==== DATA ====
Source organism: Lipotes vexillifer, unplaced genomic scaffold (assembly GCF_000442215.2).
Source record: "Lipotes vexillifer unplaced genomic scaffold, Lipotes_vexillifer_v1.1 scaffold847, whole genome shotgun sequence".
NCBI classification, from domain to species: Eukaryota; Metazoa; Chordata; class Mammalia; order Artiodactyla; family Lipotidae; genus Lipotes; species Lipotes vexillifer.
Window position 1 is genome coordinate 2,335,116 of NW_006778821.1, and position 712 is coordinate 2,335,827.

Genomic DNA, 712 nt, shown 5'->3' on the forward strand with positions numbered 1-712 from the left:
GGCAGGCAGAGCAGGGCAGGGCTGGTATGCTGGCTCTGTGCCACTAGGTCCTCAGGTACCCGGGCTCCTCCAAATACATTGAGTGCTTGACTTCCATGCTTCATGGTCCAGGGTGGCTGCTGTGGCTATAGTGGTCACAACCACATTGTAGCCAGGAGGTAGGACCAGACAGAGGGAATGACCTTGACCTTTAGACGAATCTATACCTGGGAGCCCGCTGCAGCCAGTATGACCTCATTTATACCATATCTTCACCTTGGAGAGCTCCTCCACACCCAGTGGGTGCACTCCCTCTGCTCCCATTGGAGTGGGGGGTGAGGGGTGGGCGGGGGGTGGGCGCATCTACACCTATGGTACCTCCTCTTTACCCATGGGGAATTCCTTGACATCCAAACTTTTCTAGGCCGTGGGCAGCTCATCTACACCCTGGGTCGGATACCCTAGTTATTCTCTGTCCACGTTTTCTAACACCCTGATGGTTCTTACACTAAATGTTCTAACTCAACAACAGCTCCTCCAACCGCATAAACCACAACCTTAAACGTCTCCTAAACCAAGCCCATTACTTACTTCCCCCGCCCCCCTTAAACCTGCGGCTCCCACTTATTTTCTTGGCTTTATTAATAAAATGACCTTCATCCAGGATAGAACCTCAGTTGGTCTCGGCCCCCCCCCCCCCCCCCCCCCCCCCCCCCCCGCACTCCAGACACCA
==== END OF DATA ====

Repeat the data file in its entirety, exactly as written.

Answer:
Source organism: Lipotes vexillifer, unplaced genomic scaffold (assembly GCF_000442215.2).
Source record: "Lipotes vexillifer unplaced genomic scaffold, Lipotes_vexillifer_v1.1 scaffold847, whole genome shotgun sequence".
NCBI classification, from domain to species: Eukaryota; Metazoa; Chordata; class Mammalia; order Artiodactyla; family Lipotidae; genus Lipotes; species Lipotes vexillifer.
Window position 1 is genome coordinate 2,335,116 of NW_006778821.1, and position 712 is coordinate 2,335,827.

Genomic DNA, 712 nt, shown 5'->3' on the forward strand with positions numbered 1-712 from the left:
GGCAGGCAGAGCAGGGCAGGGCTGGTATGCTGGCTCTGTGCCACTAGGTCCTCAGGTACCCGGGCTCCTCCAAATACATTGAGTGCTTGACTTCCATGCTTCATGGTCCAGGGTGGCTGCTGTGGCTATAGTGGTCACAACCACATTGTAGCCAGGAGGTAGGACCAGACAGAGGGAATGACCTTGACCTTTAGACGAATCTATACCTGGGAGCCCGCTGCAGCCAGTATGACCTCATTTATACCATATCTTCACCTTGGAGAGCTCCTCCACACCCAGTGGGTGCACTCCCTCTGCTCCCATTGGAGTGGGGGGTGAGGGGTGGGCGGGGGGTGGGCGCATCTACACCTATGGTACCTCCTCTTTACCCATGGGGAATTCCTTGACATCCAAACTTTTCTAGGCCGTGGGCAGCTCATCTACACCCTGGGTCGGATACCCTAGTTATTCTCTGTCCACGTTTTCTAACACCCTGATGGTTCTTACACTAAATGTTCTAACTCAACAACAGCTCCTCCAACCGCATAAACCACAACCTTAAACGTCTCCTAAACCAAGCCCATTACTTACTTCCCCCGCCCCCCTTAAACCTGCGGCTCCCACTTATTTTCTTGGCTTTATTAATAAAATGACCTTCATCCAGGATAGAACCTCAGTTGGTCTCGGCCCCCCCCCCCCCCCCCCCCCCCCCCCCCCCGCACTCCAGACACCA